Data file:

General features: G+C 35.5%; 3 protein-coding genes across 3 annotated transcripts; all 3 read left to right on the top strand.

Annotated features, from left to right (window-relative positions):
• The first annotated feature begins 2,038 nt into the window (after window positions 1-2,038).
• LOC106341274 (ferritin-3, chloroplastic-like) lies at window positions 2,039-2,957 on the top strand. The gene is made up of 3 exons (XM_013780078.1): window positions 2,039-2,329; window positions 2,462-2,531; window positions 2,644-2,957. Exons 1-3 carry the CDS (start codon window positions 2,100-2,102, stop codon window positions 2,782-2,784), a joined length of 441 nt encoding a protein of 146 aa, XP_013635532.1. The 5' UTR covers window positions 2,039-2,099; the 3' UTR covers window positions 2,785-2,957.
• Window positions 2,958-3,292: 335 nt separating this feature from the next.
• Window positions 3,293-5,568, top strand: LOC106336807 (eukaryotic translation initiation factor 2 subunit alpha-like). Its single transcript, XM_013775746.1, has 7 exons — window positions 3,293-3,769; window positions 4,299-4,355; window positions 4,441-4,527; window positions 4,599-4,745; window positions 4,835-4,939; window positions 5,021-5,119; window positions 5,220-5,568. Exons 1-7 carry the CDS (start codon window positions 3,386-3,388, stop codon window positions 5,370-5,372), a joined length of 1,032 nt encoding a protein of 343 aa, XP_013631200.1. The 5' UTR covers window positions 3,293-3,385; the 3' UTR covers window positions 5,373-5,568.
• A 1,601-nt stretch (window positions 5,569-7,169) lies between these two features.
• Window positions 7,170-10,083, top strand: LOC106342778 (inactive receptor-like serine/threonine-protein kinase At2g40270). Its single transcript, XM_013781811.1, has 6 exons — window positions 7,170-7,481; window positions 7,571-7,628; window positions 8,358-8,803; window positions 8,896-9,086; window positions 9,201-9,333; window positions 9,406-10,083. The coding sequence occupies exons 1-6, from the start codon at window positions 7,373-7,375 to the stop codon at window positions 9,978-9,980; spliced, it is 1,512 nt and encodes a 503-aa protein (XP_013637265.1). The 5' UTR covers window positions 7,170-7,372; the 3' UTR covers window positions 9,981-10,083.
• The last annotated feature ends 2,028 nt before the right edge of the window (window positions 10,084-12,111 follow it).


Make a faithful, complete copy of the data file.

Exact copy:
General features: G+C 35.5%; 3 protein-coding genes across 3 annotated transcripts; all 3 read left to right on the top strand.

Annotated features, from left to right (window-relative positions):
• The first annotated feature begins 2,038 nt into the window (after window positions 1-2,038).
• LOC106341274 (ferritin-3, chloroplastic-like) lies at window positions 2,039-2,957 on the top strand. The gene is made up of 3 exons (XM_013780078.1): window positions 2,039-2,329; window positions 2,462-2,531; window positions 2,644-2,957. Exons 1-3 carry the CDS (start codon window positions 2,100-2,102, stop codon window positions 2,782-2,784), a joined length of 441 nt encoding a protein of 146 aa, XP_013635532.1. The 5' UTR covers window positions 2,039-2,099; the 3' UTR covers window positions 2,785-2,957.
• Window positions 2,958-3,292: 335 nt separating this feature from the next.
• Window positions 3,293-5,568, top strand: LOC106336807 (eukaryotic translation initiation factor 2 subunit alpha-like). Its single transcript, XM_013775746.1, has 7 exons — window positions 3,293-3,769; window positions 4,299-4,355; window positions 4,441-4,527; window positions 4,599-4,745; window positions 4,835-4,939; window positions 5,021-5,119; window positions 5,220-5,568. Exons 1-7 carry the CDS (start codon window positions 3,386-3,388, stop codon window positions 5,370-5,372), a joined length of 1,032 nt encoding a protein of 343 aa, XP_013631200.1. The 5' UTR covers window positions 3,293-3,385; the 3' UTR covers window positions 5,373-5,568.
• A 1,601-nt stretch (window positions 5,569-7,169) lies between these two features.
• Window positions 7,170-10,083, top strand: LOC106342778 (inactive receptor-like serine/threonine-protein kinase At2g40270). Its single transcript, XM_013781811.1, has 6 exons — window positions 7,170-7,481; window positions 7,571-7,628; window positions 8,358-8,803; window positions 8,896-9,086; window positions 9,201-9,333; window positions 9,406-10,083. The coding sequence occupies exons 1-6, from the start codon at window positions 7,373-7,375 to the stop codon at window positions 9,978-9,980; spliced, it is 1,512 nt and encodes a 503-aa protein (XP_013637265.1). The 5' UTR covers window positions 7,170-7,372; the 3' UTR covers window positions 9,981-10,083.
• The last annotated feature ends 2,028 nt before the right edge of the window (window positions 10,084-12,111 follow it).